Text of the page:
House Leader Grace Fu asks WP's Leon Perera to apologise for misleading Parliament over Mediacorp's footage

House Leader Grace Fu called on Non-Constituency MP Leon Perera to withdraw his "false allegation" and to apologise at the parliamentary sitting on Jan 8. PHOTOS: LIANHE ZAOBAO, ST FILE

SINGAPORE - Leader of the House Grace Fu on Wednesday (Jan 3) wrote to Workers' Party Non-Constituency MP Leon Perera, asking that he withdraw his "false allegations" that Mediacorp had deliberately edited parliamentary footage.

She also called on Mr Perera to apologise at the parliamentary sitting next Monday (Jan 8) for misrepresenting the facts and misleading Parliament during an earlier sitting on Nov 7 last year.

"I hope that having had time to reflect on the matter, you will do the right thing and set a correct example for maintaining clean and honest politics in Singapore," she wrote.

In her letter copied to Speaker of Parliament Tan Chuan-Jin, Ms Fu set out the sequence of events before and after Mr Perera's exchange with Senior Minister of State for Communications and Information Chee Hong Tat on Nov 7.

When contacted, Mr Perera said he is studying the letter and considering the most appropriate response.

In the Nov 7 exchange, Mr Perera claimed that Mediacorp had removed "certain bits" from a video on a debate over the Presidential Elections Bill last February.

He had also alleged that Mediacorp only rectified the omission after he had intervened in an e-mail to the broadcaster.

However, Mr Chee pointed out in the same sitting that these allegations are untrue, having checked with Mediacorp on the nature and timeline of Mr Perera's correspondence.

In response, Mr Perera had said he was prepared to accept this fact once he verified it with his e-mail archive, and that it "could well be" the case as Mr Chee described it.

Mr Perera also said he brought up the anecdote about Mediacorp to establish whether or not there was any editing of Parliamentary footage that is occasionally done.

Ms Fu, who is also Minister for Culture, Community and Youth, noted in her letter released on Wednesday that Mr Perera had e-mailed Mediacorp on Feb 20 about the truncated video.

He was informed that a technical glitch had affected the recording and the full clip was put online two days earlier, on Feb 18. Mr Perera replied to Mediacorp on Feb 21 and accepted their explanation, Ms Fu said.

But Mr Perera proceeded to give "misleading facts" at the Nov 7 sitting, she added.

"MPs enjoy Parliamentary privilege so that they can speak freely in Parliament, to surface views from their constituents and the public. However, in their Parliamentary interventions MPs must be scrupulous with facts," wrote Ms Fu.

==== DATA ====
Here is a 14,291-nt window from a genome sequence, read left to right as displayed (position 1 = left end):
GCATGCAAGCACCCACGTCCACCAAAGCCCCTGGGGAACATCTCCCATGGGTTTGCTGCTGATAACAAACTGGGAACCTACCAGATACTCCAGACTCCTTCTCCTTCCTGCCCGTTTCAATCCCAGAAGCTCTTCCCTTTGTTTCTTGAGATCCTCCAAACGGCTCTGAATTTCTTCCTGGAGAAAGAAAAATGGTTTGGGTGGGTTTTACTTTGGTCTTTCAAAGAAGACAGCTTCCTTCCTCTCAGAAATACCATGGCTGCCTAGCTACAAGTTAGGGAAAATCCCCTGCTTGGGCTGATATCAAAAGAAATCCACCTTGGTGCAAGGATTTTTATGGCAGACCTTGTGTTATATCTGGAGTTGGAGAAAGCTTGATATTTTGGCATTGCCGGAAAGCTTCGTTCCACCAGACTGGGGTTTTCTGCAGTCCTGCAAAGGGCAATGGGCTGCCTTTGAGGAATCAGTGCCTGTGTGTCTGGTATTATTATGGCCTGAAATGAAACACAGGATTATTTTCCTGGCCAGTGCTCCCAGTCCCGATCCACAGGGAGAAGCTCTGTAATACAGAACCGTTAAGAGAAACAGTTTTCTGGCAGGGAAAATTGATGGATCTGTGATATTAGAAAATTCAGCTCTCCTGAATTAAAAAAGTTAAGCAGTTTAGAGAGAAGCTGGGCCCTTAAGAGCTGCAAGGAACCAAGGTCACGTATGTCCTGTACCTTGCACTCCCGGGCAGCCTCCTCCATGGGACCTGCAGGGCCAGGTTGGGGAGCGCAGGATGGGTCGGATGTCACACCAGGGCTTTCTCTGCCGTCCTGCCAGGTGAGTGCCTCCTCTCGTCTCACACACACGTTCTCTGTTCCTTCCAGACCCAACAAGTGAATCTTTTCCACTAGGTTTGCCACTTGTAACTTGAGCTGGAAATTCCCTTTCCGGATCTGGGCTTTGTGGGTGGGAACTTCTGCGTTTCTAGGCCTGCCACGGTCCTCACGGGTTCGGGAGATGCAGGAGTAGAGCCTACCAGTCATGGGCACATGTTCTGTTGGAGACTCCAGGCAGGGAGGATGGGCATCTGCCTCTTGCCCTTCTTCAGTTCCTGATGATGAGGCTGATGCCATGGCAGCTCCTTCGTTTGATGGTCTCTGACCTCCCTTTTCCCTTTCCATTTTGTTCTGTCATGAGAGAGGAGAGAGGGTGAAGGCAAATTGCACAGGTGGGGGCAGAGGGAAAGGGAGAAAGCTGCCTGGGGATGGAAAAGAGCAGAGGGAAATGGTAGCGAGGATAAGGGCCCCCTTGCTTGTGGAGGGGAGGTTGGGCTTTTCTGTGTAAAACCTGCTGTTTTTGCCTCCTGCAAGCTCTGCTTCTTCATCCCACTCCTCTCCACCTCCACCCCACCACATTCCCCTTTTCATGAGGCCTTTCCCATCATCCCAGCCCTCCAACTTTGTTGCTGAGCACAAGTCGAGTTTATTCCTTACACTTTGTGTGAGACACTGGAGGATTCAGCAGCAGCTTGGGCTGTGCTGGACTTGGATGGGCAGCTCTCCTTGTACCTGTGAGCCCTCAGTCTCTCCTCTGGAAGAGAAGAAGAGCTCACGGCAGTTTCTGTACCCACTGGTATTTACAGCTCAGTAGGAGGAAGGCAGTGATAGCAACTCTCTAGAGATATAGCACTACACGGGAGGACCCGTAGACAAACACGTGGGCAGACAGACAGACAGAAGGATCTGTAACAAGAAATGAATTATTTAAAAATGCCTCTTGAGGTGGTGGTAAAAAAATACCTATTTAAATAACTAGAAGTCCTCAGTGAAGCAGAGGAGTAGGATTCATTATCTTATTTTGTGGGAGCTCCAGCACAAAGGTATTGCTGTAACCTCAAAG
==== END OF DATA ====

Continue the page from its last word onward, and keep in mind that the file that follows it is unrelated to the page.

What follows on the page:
"They must not misuse this privilege to misrepresent facts or make unfounded allegations. This will lower the standing of MPs and the Parliament, and undermine the integrity of our political system," she said.

She said Mr Perera's allegations are a serious matter, as they amount to "a misrepresentation of facts and if left uncorrected, a misleading of Parliament".

She called on Mr Perera to make a statement at the end of question time next Monday that his allegations were untrue, withdraw them, and apologise.

This is not the first time that the Leader of the House has asked an MP to withdraw their allegations and apologise for misrepresentation.

In 2009, former People's Action Party MP (Tampines GRC) Sin Boon Ann had criticised The Straits Times for its reporting of the Aware saga, citing an e-mail he received from a person unknown to him which he had not verified, but "would not be surprised if it were true and would be very concerned if it is".

Mr Sin apologised the next day in Parliament for a lack of due diligence, and then Leader of the House Mah Bow Tan later issued a stern reminder to all MPs to not rely on unsubstantiated allegations.

In 2002, former Speaker of Parliament and then East Coast MP Tan Soo Khoon apologised for suggesting in a speech on transport fare hikes that Deputy Prime Minister Lee Hsien Loong and the Public Transport Council had deliberately misled Parliament and Singaporeans.

Under Parliament rules, the Leader of the House is responsible for arranging government business in Parliament and will advise the House on what action to take if a difficulty arises, such as when an MP breaks certain rules.

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